We are more than our material components. No man-made structure can tell us who and what we are. Wendell Berry suggests we should let our identity be informed and our actions be guided by affection. Who, then, am I? My heart flies to Swan Creek and Old Hickory Village, yet I have now lived in prisons longer than I was free. What land belongs to me? To what land do I belong? How do I answer the call to affection?
If I was still trapped by an eternal lament for my lost little corner of the world, I might have written this essay with one narrow point: that living with a meaningful sense of place is a privileged notion. Many of us must live where we choose not to live. Perhaps we cannot afford to live elsewhere—or anywhere for that matter. Perhaps the state controls our bodies. Perhaps forces greater than our ken snatched us up at a young age and we never overcame the trauma. Or perhaps we have sufficient means, but in getting those means we sacrificed the relationships that make a place more than just a place: relationships with people, creatures, land, and seasons. A relatively wealthy person who lacks affection for and from a living context seems to me no different from those stripped down to bare life by decades in prison. A reflection emerges between the result of a lifetime of service in prison and the result of a lifetime of impersonal, unfulfilling work. Although there are no hard rules, both tend toward alienation from people and place. This is no coincidence.
Yet only with our consent can the corrosion of prison or the pressures of life dominated by the labor market defeat the resilient human spirit. Sometimes it is exactly those forces pushing us toward alienation that, as we resist them, bring us to a deeper appreciation of our connectedness. A sense of the meaning of our lives emerges when we turn our will toward the soil of conflict and suffer to overcome challenges.
My journey began with deep regret for what I have done, a feeling of loss for the place from which I was severed, and alienation from the place I found myself forced to live. Prison in the mass incarceration era is formulated as an anti-context, a collection of concrete cages where bodies are kept on life support but where life itself is supposed to disappear. What could redemption mean under such a scheme? When I first saw all this up close, the sad drama of prison life seemed pointless to me, but as I started responding to the challenges of the context, took responsibility for my own path, and developed friendships with the good people I found, my outlook changed. I gave myself to my surroundings despite the suffering that this choice entailed and the place responded in turn. Home did not disappear—I brought it with me. With much toil and the support of companions, we have harvested meaning in our rebellious season.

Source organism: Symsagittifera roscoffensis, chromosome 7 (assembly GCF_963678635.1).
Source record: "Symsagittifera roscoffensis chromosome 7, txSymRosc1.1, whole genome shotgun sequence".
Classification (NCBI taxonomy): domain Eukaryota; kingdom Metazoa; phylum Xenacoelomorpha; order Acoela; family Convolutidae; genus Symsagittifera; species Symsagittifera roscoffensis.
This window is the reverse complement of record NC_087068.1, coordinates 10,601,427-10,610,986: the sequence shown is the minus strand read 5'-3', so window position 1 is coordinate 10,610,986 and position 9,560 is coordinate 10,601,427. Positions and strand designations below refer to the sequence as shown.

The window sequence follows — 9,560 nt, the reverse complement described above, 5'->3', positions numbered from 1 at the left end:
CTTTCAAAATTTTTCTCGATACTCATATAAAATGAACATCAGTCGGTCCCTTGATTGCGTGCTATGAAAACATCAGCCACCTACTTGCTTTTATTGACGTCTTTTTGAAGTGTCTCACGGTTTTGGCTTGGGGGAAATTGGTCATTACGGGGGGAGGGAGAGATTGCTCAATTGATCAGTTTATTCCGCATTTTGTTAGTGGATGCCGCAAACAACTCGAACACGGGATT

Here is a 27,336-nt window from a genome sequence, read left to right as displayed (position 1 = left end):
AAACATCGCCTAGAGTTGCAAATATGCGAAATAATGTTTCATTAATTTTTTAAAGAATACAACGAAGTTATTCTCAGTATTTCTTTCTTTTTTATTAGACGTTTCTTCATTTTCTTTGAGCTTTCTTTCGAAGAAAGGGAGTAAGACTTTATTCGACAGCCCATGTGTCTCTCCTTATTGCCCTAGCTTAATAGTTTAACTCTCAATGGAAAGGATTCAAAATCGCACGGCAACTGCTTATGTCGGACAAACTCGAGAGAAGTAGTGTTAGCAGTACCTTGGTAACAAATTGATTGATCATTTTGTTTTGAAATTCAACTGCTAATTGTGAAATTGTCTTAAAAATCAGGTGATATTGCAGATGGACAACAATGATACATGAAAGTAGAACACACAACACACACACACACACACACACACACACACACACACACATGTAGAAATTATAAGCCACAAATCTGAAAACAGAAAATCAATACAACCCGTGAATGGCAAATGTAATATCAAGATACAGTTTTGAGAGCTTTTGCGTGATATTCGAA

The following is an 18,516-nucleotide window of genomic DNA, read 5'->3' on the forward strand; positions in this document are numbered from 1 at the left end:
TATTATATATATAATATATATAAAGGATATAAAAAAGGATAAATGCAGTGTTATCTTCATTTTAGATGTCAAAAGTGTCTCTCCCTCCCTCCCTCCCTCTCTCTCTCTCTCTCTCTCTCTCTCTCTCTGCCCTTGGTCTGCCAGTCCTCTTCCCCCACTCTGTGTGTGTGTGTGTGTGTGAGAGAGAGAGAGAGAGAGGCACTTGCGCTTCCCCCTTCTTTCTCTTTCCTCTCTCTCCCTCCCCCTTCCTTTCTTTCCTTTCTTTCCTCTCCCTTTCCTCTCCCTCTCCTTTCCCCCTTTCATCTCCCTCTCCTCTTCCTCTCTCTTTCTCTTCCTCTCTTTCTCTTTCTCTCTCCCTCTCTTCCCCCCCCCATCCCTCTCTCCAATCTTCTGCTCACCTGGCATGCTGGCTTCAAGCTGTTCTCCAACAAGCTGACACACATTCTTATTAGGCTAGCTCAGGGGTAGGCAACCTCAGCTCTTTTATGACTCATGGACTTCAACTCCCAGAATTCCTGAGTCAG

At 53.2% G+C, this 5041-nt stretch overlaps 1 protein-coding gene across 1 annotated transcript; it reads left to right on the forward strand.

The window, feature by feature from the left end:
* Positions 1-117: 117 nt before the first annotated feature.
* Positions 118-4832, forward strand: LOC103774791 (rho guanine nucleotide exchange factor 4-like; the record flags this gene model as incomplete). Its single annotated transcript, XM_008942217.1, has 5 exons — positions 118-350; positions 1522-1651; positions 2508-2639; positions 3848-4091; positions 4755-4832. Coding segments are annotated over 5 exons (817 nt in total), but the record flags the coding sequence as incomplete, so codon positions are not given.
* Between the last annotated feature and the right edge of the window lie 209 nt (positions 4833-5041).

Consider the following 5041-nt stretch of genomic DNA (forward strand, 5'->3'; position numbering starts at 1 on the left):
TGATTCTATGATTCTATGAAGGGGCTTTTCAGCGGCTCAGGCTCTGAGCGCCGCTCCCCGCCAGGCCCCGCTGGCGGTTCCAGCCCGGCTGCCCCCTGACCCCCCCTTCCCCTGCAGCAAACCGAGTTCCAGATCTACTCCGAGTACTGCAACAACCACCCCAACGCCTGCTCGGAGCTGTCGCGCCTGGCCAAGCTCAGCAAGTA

With time I learned that incarceration and its historical antecedents are based upon a false duality that recognizes only home versus exile, outside versus inside, free versus slave. As Viktor Frankl and others have written, our freedom to choose that for which we will suffer and the meaning we derive from that suffering is the essential and last freedom we possess. No matter where we plant our feet on the earth, no matter what conditions we endure, we all have the same choice in the end. Divide up the world as we will by custom or choice, ultimately we are all human beings living on the same earth, and I am profoundly grateful for this chance I have to be part of the whole.
So, rather than argue that living with a meaningful sense of belonging is a privileged notion for some of us, given the dangers we pose to ourselves and the earth, I want to argue that a connection to place is a privileged notion for all of us.
The literature speaks of the prisons and jails of this country as the Fourth City because all our prisoners taken together would constitute the fourth largest city in the United States. I have spoken with affection for Swan Creek and my home in Old Hickory Village. Can I speak with affection about this Fourth City? How can anyone, even those whose livelihoods now depend as much on mass incarceration as any Southerner once depended on slavery, look upon this city of the socially dead with anything but horror?